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Brain Behav Immun. 2012 Aug;26(6):942-50. doi: 10.1016/j.bbi.2012.04.007. Epub 2012 Apr 27.

The characterization of a concentration-sensitive α-adrenergic-like octopamine receptor found on insect immune cells and its possible role in mediating stress hormone effects on immune function.

Author information

1
State Key Laboratory of Rice Biology & Key Laboratory of Agricultural Entomology of Ministry of Agriculture, Institute of Insect Sciences, Zhejiang University, Hangzhou 310058, China. huangj@zju.edu.cn

Abstract

Octopamine (OA), the insect equivalent of norepinephrine, links the nervous system and immune system in insects. This study examines the underlying molecular mechanisms (i.e. second messenger systems) mediating OA effects on insect immune cells. At low concentrations (<1μM), OA stimulatedhemocyte spreading and phagocytosis in the larval Lepidopteran (caterpillar) Chilo suppressalis, whereas at high concentrations (>10 μM), OA inhibited hemocyte spreading and phagocytosis. Similarly, OA concentration had differential effects on two intracellular signaling pathways, Ca(2+) and cAMP. Low concentrations of OA increased intracellular Ca(2+), but only high concentrations of OA (>1 μM) led to an increase in both Ca(2+) and cAMP. We identified an α-adrenergic-like octopamine receptor in this species (CsOA1) and confirmed that it is expressed in hemocytes. After heterologous expression in HEK-293 cells, the CsOA1 receptor produced the same OA concentration-dependent responses on intracellular Ca(2+) and cAMP as had been observed in hemocytes. These findings support earlier work showing that OA has both stimulatory and suppressive effects on immune responses, depending on the OA concentration. Our evidence suggests that these biphasic effects are mediated by an octopamine receptor signaling through intracellular Ca(2+) and cAMP second messenger pathways. Stress hormones/neuromodulators have complex effects on immune function in animals across phyla. This complexity may be mediated, in part, by conserved connections between adrenergic-like G-coupled protein receptors and second messenger systems.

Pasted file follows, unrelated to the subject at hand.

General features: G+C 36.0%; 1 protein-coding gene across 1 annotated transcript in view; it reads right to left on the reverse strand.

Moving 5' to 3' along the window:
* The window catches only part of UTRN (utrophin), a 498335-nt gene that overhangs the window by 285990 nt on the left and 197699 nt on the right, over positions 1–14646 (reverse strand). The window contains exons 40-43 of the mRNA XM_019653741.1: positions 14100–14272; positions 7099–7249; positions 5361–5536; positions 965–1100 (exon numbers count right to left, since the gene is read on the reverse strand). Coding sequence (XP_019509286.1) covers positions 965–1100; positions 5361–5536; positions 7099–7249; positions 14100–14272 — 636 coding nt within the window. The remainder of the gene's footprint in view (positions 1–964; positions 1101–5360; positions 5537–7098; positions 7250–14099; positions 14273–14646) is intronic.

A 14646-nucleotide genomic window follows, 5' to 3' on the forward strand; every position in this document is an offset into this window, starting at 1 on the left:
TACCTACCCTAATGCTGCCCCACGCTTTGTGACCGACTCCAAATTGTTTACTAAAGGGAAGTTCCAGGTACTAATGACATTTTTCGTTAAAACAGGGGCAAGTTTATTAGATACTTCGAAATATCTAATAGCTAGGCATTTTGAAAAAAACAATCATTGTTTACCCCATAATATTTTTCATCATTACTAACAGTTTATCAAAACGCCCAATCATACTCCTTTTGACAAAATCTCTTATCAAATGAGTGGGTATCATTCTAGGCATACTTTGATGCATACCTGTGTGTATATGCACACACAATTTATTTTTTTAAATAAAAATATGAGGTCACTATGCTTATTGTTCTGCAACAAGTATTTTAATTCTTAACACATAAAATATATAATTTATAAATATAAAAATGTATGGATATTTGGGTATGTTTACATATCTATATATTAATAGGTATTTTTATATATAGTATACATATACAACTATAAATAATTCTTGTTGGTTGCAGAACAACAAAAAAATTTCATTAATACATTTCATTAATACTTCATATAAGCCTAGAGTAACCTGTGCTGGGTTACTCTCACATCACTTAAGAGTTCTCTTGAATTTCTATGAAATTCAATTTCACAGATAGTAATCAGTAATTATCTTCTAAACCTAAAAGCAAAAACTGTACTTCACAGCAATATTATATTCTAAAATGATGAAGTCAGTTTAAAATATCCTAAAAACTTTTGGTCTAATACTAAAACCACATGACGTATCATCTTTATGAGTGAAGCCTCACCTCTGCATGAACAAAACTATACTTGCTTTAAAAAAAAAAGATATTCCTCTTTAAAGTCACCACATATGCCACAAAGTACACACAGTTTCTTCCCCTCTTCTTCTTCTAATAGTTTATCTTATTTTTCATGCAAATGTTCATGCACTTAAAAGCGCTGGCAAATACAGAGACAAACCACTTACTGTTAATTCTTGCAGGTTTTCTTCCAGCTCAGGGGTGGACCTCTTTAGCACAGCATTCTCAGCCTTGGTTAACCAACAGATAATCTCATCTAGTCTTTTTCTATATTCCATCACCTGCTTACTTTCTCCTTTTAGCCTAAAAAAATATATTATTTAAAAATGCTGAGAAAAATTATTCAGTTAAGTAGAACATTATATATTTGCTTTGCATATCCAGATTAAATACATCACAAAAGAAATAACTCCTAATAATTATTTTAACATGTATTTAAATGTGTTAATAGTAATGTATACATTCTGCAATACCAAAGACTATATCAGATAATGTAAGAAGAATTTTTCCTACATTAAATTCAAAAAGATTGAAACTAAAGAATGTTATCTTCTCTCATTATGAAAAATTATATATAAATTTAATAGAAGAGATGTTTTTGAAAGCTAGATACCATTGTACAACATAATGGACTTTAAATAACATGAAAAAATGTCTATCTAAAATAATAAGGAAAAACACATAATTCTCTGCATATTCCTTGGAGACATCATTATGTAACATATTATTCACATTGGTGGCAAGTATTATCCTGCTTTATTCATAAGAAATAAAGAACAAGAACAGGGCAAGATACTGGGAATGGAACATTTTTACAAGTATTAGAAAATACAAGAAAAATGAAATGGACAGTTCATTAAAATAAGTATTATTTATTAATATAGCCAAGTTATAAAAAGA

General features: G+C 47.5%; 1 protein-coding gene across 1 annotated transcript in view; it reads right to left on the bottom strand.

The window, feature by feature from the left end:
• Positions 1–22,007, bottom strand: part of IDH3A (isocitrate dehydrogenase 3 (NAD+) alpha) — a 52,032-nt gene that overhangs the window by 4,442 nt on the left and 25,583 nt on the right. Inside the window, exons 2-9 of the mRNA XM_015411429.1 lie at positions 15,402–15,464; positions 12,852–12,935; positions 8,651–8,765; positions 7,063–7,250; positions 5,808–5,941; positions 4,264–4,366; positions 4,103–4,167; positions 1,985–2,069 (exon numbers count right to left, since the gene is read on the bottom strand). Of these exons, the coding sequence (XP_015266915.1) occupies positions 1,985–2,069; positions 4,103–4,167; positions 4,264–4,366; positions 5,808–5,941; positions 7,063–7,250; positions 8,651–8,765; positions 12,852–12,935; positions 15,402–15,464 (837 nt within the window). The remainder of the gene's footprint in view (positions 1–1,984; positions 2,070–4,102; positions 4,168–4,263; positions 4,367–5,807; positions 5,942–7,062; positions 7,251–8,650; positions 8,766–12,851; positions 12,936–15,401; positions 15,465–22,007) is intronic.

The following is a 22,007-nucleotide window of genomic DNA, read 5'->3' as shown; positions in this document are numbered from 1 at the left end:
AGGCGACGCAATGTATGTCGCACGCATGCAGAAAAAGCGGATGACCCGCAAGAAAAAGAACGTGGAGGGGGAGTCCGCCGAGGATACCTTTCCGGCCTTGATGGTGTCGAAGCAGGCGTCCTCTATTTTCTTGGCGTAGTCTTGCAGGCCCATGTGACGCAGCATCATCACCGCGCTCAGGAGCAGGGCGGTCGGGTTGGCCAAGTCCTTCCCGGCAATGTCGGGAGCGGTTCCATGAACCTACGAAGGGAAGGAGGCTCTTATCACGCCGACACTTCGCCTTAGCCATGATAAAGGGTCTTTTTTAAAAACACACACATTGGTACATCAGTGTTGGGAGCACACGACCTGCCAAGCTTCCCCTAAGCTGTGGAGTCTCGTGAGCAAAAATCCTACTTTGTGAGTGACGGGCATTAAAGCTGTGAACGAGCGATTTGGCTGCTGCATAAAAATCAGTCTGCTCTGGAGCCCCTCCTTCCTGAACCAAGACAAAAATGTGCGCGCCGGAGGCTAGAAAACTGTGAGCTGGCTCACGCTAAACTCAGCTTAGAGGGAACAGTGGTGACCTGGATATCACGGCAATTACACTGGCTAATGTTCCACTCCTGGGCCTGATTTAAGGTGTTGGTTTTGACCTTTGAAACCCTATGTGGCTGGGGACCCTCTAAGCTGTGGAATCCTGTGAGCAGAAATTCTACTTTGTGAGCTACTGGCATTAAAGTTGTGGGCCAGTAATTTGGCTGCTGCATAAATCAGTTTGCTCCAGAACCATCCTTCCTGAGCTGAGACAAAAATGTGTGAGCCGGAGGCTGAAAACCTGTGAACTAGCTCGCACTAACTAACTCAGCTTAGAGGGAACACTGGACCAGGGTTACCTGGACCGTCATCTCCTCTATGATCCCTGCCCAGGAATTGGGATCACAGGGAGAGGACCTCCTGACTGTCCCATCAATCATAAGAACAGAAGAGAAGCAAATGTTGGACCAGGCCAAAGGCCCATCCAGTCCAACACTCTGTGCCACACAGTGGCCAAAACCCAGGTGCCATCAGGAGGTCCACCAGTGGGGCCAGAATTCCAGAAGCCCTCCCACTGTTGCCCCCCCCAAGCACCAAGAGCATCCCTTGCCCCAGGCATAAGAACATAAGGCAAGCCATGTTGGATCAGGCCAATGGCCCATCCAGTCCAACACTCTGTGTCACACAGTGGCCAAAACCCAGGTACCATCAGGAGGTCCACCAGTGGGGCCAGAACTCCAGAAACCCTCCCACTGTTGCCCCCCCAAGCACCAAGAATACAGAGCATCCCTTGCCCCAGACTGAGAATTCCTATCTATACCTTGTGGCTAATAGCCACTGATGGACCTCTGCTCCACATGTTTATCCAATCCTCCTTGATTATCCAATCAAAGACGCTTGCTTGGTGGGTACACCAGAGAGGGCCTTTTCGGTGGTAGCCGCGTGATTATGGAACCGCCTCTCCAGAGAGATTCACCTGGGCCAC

PMID:
22561607
DOI:
10.1016/j.bbi.2012.04.007
[Indexed for MEDLINE]

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